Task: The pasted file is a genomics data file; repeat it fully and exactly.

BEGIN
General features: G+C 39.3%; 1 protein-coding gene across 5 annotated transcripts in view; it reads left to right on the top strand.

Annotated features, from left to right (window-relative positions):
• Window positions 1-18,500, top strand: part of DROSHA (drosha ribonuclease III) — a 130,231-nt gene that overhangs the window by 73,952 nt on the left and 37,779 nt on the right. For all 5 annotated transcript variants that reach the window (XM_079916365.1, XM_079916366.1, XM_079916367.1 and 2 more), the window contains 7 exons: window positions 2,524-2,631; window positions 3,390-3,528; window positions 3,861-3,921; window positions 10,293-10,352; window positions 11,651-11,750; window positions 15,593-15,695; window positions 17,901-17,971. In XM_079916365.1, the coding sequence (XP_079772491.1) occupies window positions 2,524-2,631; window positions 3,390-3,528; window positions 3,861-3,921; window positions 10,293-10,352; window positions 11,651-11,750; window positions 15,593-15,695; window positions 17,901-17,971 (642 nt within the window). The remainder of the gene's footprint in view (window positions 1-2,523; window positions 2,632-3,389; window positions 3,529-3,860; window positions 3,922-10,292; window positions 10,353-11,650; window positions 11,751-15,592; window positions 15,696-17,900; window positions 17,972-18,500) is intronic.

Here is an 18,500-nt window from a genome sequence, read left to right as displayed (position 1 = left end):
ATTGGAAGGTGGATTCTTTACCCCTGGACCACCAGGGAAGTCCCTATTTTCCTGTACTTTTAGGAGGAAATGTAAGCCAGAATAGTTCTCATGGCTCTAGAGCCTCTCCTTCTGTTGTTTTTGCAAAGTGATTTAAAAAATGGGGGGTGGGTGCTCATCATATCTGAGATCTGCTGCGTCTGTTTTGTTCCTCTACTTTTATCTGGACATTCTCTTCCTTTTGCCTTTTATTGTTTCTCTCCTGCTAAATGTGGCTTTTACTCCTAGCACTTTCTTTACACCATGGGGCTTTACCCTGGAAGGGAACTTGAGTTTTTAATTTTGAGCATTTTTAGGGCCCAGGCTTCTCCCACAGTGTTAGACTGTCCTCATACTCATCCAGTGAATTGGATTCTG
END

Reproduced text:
General features: G+C 39.3%; 1 protein-coding gene across 5 annotated transcripts in view; it reads left to right on the top strand.

Annotated features, from left to right (window-relative positions):
• Window positions 1-18,500, top strand: part of DROSHA (drosha ribonuclease III) — a 130,231-nt gene that overhangs the window by 73,952 nt on the left and 37,779 nt on the right. For all 5 annotated transcript variants that reach the window (XM_079916365.1, XM_079916366.1, XM_079916367.1 and 2 more), the window contains 7 exons: window positions 2,524-2,631; window positions 3,390-3,528; window positions 3,861-3,921; window positions 10,293-10,352; window positions 11,651-11,750; window positions 15,593-15,695; window positions 17,901-17,971. In XM_079916365.1, the coding sequence (XP_079772491.1) occupies window positions 2,524-2,631; window positions 3,390-3,528; window positions 3,861-3,921; window positions 10,293-10,352; window positions 11,651-11,750; window positions 15,593-15,695; window positions 17,901-17,971 (642 nt within the window). The remainder of the gene's footprint in view (window positions 1-2,523; window positions 2,632-3,389; window positions 3,529-3,860; window positions 3,922-10,292; window positions 10,353-11,650; window positions 11,751-15,592; window positions 15,696-17,900; window positions 17,972-18,500) is intronic.

Here is an 18,500-nt window from a genome sequence, read left to right as displayed (position 1 = left end):
ATTGGAAGGTGGATTCTTTACCCCTGGACCACCAGGGAAGTCCCTATTTTCCTGTACTTTTAGGAGGAAATGTAAGCCAGAATAGTTCTCATGGCTCTAGAGCCTCTCCTTCTGTTGTTTTTGCAAAGTGATTTAAAAAATGGGGGGTGGGTGCTCATCATATCTGAGATCTGCTGCGTCTGTTTTGTTCCTCTACTTTTATCTGGACATTCTCTTCCTTTTGCCTTTTATTGTTTCTCTCCTGCTAAATGTGGCTTTTACTCCTAGCACTTTCTTTACACCATGGGGCTTTACCCTGGAAGGGAACTTGAGTTTTTAATTTTGAGCATTTTTAGGGCCCAGGCTTCTCCCACAGTGTTAGACTGTCCTCATACTCATCCAGTGAATTGGATTCTG